and business processes and the more variable logic
that controls these processes.
In other words, it is necessary that the business logic
is made explicit and that it is factored out of the code
Challenges in O-O
- vertical framework development -- finance, medical care, insurance
- separation of 'logic' from 'control' -- business rules
- distributed object technology -- heterogeneous systems
- visualisation -- structure and processes
- knowledge intensive applications -- declarative
- heterogeneous systems -- fragmented applications
Another challenge is to integrate the various technologies
into our frameworks and systems.
In effect we will see more and more heterogeneous systems,
composed of components from a variety of suppliers.
These components may be implemented in every conceivable
language, and may run on different platforms.
How to connect these components in a reliable manner is still an
open problem. And more generally, although there
are solutions for crossing the various boundaries,
the platform boundary and the language boundary,
there are still a lot of problems to solve.
In this book we will explore some of these problems,
and get some experience with some of the solutions.
Both our hardware and software technology are improving rapidly.
Yet, we are still stuck with the WIMP interfaces.
In my opinion, it is time for a change.
What I would like to see is an exploration of 3D user interfaces
and 3D visualisations of the structure and processes
underlying information-intensive applications.
Although not specifically related to object-oriented
software development, this is an area where object orientation
can prove its worth.
When we think about real applications, for example information
or business services on the Internet, they are usually
the kind of applications that we may characterize
as knowledge-intensive applications.
In a somewhat idealistic vision, we may think of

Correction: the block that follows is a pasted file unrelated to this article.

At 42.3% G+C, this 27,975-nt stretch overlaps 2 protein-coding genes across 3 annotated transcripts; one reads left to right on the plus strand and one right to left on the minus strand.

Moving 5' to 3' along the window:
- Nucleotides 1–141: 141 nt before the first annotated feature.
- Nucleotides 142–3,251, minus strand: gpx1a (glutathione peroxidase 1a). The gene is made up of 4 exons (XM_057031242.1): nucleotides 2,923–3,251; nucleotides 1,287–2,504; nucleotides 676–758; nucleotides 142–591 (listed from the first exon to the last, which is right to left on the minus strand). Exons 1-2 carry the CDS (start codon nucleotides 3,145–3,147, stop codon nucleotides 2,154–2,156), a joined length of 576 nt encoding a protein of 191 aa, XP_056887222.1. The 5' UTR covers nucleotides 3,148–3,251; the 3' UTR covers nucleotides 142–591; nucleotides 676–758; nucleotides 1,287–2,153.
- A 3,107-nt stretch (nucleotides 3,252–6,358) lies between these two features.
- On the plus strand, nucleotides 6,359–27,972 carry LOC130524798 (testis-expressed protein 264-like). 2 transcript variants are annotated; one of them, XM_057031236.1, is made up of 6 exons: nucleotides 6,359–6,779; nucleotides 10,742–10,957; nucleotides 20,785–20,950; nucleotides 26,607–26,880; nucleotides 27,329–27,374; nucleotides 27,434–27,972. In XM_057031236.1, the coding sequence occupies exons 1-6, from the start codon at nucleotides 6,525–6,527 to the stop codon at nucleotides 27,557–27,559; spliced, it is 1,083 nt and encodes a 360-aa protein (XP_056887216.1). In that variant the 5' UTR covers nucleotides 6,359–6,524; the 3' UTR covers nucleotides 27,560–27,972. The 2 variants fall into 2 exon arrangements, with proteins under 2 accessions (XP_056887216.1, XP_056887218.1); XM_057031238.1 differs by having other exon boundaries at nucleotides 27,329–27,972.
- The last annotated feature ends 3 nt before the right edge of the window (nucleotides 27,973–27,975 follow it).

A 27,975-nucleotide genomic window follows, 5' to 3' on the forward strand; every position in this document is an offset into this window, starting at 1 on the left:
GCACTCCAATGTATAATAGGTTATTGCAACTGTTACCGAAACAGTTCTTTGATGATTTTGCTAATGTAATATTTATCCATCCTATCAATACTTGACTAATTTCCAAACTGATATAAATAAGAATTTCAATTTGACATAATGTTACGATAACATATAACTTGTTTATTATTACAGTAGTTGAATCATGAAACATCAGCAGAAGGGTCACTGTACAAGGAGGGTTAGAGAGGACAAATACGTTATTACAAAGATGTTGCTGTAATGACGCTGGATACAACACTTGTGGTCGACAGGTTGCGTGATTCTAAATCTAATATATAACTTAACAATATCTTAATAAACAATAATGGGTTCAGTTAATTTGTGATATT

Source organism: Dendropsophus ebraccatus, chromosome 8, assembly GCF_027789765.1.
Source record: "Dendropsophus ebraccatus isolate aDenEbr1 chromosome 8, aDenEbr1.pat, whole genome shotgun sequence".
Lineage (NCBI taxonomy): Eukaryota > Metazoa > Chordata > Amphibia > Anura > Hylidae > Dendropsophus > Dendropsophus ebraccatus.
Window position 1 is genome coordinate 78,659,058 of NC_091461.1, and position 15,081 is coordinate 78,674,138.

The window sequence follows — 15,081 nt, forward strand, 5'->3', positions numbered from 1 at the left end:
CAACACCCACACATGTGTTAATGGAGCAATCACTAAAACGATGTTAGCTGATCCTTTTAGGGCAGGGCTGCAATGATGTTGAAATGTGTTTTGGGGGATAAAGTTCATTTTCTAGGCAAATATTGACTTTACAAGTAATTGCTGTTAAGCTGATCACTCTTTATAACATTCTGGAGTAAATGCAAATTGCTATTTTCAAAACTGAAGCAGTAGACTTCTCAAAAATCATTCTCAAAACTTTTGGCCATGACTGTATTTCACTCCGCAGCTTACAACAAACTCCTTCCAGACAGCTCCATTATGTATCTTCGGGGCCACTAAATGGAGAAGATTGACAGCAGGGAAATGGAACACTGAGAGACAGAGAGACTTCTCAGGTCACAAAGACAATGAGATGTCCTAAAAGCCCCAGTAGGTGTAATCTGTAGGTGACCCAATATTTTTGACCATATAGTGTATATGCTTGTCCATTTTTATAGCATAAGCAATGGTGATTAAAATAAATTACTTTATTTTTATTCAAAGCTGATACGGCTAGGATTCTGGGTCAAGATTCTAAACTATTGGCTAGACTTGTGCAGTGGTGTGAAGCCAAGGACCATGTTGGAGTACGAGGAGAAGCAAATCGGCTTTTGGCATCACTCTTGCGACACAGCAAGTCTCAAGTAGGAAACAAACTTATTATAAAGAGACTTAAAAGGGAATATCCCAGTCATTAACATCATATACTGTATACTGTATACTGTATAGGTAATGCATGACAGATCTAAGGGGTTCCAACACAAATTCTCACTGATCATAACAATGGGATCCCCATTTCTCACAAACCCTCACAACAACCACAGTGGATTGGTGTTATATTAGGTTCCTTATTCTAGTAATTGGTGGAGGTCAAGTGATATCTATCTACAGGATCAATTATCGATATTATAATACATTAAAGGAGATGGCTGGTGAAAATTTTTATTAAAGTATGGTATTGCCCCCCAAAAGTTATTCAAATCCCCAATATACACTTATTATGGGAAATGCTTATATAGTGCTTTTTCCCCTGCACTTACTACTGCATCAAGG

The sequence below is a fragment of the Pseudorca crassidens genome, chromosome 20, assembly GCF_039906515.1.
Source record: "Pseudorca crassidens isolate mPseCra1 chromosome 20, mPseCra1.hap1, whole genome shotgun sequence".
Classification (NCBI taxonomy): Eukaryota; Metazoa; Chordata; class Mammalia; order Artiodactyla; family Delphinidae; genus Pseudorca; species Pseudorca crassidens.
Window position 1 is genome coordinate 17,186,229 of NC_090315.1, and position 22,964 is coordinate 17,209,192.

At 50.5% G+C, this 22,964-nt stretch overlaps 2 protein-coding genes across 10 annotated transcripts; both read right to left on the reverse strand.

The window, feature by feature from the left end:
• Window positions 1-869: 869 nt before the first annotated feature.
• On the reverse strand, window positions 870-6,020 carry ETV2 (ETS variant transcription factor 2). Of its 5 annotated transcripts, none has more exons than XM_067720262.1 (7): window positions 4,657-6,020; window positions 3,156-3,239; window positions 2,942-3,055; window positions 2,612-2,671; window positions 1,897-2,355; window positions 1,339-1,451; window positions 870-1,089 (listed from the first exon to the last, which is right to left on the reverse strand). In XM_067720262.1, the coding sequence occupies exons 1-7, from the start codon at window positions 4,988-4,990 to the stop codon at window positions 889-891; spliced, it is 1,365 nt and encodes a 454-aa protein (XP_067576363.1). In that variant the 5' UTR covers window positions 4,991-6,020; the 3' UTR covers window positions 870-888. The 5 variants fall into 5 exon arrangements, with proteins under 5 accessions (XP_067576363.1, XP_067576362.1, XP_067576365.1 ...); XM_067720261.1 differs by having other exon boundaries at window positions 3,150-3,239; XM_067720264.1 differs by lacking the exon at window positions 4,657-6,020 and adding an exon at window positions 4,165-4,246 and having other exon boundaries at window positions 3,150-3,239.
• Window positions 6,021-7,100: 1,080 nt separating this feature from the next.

application development that consists of composing components
from perhaps even a number of frameworks, so that we don't have
to bother with the tiresome details of network access
and GUI development.
Then what remains to be done is to glue it all together,
and provide the information and knowledge that enables
our application to deliver its services.
Partly we can rely on database technology for
the storage and retrieval of information.
But in addition we will need other declarative formalisms for
expressing, for example, our business logic or, as another example,
for expressing the synchronisation constraints of our
Considering Web applications, even as they are today,
we see applications that consist of a mixture
of code, tools and information.
The phrase fragmented applications seems apt here.
For example a store selling books on the Internet
a secure CORBA-based accounting server.
It is very likely that such applications will be developed
partly by composing already existing
In his book, [Szyperski97] argues that component-technology
must be considered as the next stage, that is (as the subtitle
of his book indicates) beyond object orientation.
This is true to the extent that naive object orientation,
characterized by weak encapsulation and white-box or implementation
inheritance, has proven to be not entirely successful.
What we need is a more robust specification of the behavioral
properties of objects, for example by contractual specifications,
and a stronger notion of encapsulation, in which not only the
inner world of the object is protected from invasions from
the outside, but where the outer world is also
shielded from the object itself, so that the object cannot
reach out into a world that might not even exist.
More concretely, objects must be designed that allows them
to be used in a distributed environment.
They must observe, as Wegner puts it, the distribution